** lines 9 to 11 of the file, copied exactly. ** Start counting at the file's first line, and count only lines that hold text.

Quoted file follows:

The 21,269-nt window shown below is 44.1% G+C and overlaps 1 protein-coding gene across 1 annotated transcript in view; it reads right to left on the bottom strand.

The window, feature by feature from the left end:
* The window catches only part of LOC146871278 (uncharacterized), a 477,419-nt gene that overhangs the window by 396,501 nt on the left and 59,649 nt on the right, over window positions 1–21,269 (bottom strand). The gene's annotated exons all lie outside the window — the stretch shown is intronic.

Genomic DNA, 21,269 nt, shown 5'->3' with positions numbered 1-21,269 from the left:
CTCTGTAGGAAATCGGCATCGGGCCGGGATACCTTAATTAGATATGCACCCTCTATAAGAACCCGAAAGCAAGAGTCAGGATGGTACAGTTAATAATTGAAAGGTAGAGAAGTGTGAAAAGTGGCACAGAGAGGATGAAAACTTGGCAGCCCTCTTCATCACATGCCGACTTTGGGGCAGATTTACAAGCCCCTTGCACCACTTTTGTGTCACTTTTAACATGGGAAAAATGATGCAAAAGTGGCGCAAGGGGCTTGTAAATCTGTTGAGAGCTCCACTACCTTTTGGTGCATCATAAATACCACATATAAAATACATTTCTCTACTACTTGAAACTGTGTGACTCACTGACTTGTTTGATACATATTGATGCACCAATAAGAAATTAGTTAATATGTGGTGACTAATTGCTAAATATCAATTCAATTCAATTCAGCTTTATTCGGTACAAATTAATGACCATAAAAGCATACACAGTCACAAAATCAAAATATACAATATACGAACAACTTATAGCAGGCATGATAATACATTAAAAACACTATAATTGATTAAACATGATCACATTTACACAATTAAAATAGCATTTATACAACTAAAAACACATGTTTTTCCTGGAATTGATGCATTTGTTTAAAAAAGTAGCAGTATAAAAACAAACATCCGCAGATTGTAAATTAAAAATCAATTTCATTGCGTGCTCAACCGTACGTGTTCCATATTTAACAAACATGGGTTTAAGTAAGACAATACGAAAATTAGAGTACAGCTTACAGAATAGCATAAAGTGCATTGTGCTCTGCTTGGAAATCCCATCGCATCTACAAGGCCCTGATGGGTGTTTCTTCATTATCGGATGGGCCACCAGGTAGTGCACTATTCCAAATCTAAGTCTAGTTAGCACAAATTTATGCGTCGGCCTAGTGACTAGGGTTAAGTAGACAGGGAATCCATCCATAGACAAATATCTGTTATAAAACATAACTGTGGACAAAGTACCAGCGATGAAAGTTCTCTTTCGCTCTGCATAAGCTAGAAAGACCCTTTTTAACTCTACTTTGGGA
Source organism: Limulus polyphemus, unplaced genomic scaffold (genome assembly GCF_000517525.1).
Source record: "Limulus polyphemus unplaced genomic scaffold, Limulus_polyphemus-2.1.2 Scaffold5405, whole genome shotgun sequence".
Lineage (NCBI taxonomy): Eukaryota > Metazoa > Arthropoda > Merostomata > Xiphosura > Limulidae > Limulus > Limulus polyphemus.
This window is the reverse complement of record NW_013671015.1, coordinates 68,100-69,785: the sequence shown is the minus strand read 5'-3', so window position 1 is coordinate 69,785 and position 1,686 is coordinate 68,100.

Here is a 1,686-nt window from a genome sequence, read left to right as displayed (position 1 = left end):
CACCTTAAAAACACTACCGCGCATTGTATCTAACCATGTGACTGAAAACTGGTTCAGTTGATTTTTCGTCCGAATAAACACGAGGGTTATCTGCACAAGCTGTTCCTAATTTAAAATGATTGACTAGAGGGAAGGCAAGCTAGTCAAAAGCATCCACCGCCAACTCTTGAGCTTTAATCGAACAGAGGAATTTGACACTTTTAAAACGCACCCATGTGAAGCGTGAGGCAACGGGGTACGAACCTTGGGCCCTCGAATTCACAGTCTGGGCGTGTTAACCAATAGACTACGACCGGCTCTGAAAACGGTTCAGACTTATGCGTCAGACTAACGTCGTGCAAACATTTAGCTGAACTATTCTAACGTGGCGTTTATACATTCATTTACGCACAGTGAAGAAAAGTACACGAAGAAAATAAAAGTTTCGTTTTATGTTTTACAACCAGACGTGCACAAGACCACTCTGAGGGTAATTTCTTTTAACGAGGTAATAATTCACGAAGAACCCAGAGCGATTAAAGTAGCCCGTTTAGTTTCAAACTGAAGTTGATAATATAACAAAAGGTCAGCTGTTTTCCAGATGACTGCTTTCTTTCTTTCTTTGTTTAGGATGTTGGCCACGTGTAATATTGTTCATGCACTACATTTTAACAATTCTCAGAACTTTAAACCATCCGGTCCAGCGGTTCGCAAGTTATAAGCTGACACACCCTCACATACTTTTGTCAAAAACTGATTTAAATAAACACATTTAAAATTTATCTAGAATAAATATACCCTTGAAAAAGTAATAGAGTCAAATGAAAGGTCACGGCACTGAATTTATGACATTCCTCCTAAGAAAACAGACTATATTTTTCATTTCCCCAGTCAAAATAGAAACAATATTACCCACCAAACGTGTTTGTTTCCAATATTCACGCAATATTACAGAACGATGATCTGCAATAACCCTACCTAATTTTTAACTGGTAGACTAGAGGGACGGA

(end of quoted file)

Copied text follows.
This window is the reverse complement of record NW_013671015.1, coordinates 68,100-69,785: the sequence shown is the minus strand read 5'-3', so window position 1 is coordinate 69,785 and position 1,686 is coordinate 68,100.

Here is a 1,686-nt window from a genome sequence, read left to right as displayed (position 1 = left end):
CACCTTAAAAACACTACCGCGCATTGTATCTAACCATGTGACTGAAAACTGGTTCAGTTGATTTTTCGTCCGAATAAACACGAGGGTTATCTGCACAAGCTGTTCCTAATTTAAAATGATTGACTAGAGGGAAGGCAAGCTAGTCAAAAGCATCCACCGCCAACTCTTGAGCTTTAATCGAACAGAGGAATTTGACACTTTTAAAACGCACCCATGTGAAGCGTGAGGCAACGGGGTACGAACCTTGGGCCCTCGAATTCACAGTCTGGGCGTGTTAACCAATAGACTACGACCGGCTCTGAAAACGGTTCAGACTTATGCGTCAGACTAACGTCGTGCAAACATTTAGCTGAACTATTCTAACGTGGCGTTTATACATTCATTTACGCACAGTGAAGAAAAGTACACGAAGAAAATAAAAGTTTCGTTTTATGTTTTACAACCAGACGTGCACAAGACCACTCTGAGGGTAATTTCTTTTAACGAGGTAATAATTCACGAAGAACCCAGAGCGATTAAAGTAGCCCGTTTAGTTTCAAACTGAAGTTGATAATATAACAAAAGGTCAGCTGTTTTCCAGATGACTGCTTTCTTTCTTTCTTTGTTTAGGATGTTGGCCACGTGTAATATTGTTCATGCACTACATTTTAACAATTCTCAGAACTTTAAACCATCCGGTCCAGCGGTTCGCAAGTTATAAGCTGACACACCCTCACATACTTTTGTCAAAAACTGATTTAAATAAACACATTTAAAATTTATCTAGAATAAATATACCCTTGAAAAAGTAATAGAGTCAAATGAAAGGTCACGGCACTGAATTTATGACATTCCTCCTAAGAAAACAGACTATATTTTTCATTTCCCCAGTCAAAATAGAAACAATATTACCCACCAAACGTGTTTGTTTCCAATATTCACGCAATATTACAGAACGATGATCTGCAATAACCCTACCTAATTTTTAACTGGTAGACTAGAGGGACGGA